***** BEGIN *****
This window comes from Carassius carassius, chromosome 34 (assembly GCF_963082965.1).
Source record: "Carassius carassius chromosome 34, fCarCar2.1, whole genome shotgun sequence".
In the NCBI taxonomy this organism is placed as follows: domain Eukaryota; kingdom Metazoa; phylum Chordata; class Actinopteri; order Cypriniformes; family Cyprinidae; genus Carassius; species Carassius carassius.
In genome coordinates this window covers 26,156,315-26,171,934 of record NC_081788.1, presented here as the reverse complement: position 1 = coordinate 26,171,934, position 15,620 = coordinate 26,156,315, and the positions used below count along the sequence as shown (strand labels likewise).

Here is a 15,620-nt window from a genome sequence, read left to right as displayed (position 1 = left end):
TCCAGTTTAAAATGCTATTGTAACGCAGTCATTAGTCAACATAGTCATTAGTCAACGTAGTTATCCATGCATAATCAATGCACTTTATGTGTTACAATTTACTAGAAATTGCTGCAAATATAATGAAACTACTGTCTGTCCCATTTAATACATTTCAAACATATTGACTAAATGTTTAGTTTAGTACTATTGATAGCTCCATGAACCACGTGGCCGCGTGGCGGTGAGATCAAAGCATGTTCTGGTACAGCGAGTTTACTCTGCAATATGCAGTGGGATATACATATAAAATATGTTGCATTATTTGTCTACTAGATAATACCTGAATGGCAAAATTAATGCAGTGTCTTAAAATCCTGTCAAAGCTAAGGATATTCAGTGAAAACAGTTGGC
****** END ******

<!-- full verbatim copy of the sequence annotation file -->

This window comes from Carassius carassius, chromosome 34 (assembly GCF_963082965.1).
Source record: "Carassius carassius chromosome 34, fCarCar2.1, whole genome shotgun sequence".
In the NCBI taxonomy this organism is placed as follows: domain Eukaryota; kingdom Metazoa; phylum Chordata; class Actinopteri; order Cypriniformes; family Cyprinidae; genus Carassius; species Carassius carassius.
In genome coordinates this window covers 26,156,315-26,171,934 of record NC_081788.1, presented here as the reverse complement: position 1 = coordinate 26,171,934, position 15,620 = coordinate 26,156,315, and the positions used below count along the sequence as shown (strand labels likewise).

Here is a 15,620-nt window from a genome sequence, read left to right as displayed (position 1 = left end):
TCCAGTTTAAAATGCTATTGTAACGCAGTCATTAGTCAACATAGTCATTAGTCAACGTAGTTATCCATGCATAATCAATGCACTTTATGTGTTACAATTTACTAGAAATTGCTGCAAATATAATGAAACTACTGTCTGTCCCATTTAATACATTTCAAACATATTGACTAAATGTTTAGTTTAGTACTATTGATAGCTCCATGAACCACGTGGCCGCGTGGCGGTGAGATCAAAGCATGTTCTGGTACAGCGAGTTTACTCTGCAATATGCAGTGGGATATACATATAAAATATGTTGCATTATTTGTCTACTAGATAATACCTGAATGGCAAAATTAATGCAGTGTCTTAAAATCCTGTCAAAGCTAAGGATATTCAGTGAAAACAGTTGGC